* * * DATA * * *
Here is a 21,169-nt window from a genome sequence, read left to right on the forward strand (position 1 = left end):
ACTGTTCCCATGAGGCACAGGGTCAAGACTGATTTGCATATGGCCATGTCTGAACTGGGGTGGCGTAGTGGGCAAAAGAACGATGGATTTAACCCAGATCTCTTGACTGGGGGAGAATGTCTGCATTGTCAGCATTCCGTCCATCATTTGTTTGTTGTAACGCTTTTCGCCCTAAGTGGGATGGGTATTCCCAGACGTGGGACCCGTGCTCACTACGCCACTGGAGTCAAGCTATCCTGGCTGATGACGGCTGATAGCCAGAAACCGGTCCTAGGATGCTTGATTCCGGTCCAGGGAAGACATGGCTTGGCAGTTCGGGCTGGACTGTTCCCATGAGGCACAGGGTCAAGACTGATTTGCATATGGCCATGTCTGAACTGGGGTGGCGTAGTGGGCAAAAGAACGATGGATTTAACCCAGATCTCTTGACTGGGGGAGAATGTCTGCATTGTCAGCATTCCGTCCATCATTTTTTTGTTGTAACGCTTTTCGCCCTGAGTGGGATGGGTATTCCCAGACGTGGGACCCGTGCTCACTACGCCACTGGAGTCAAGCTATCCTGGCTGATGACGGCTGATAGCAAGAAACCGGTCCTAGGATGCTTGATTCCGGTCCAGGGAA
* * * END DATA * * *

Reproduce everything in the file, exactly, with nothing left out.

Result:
Here is a 21,169-nt window from a genome sequence, read left to right on the forward strand (position 1 = left end):
ACTGTTCCCATGAGGCACAGGGTCAAGACTGATTTGCATATGGCCATGTCTGAACTGGGGTGGCGTAGTGGGCAAAAGAACGATGGATTTAACCCAGATCTCTTGACTGGGGGAGAATGTCTGCATTGTCAGCATTCCGTCCATCATTTGTTTGTTGTAACGCTTTTCGCCCTAAGTGGGATGGGTATTCCCAGACGTGGGACCCGTGCTCACTACGCCACTGGAGTCAAGCTATCCTGGCTGATGACGGCTGATAGCCAGAAACCGGTCCTAGGATGCTTGATTCCGGTCCAGGGAAGACATGGCTTGGCAGTTCGGGCTGGACTGTTCCCATGAGGCACAGGGTCAAGACTGATTTGCATATGGCCATGTCTGAACTGGGGTGGCGTAGTGGGCAAAAGAACGATGGATTTAACCCAGATCTCTTGACTGGGGGAGAATGTCTGCATTGTCAGCATTCCGTCCATCATTTTTTTGTTGTAACGCTTTTCGCCCTGAGTGGGATGGGTATTCCCAGACGTGGGACCCGTGCTCACTACGCCACTGGAGTCAAGCTATCCTGGCTGATGACGGCTGATAGCAAGAAACCGGTCCTAGGATGCTTGATTCCGGTCCAGGGAA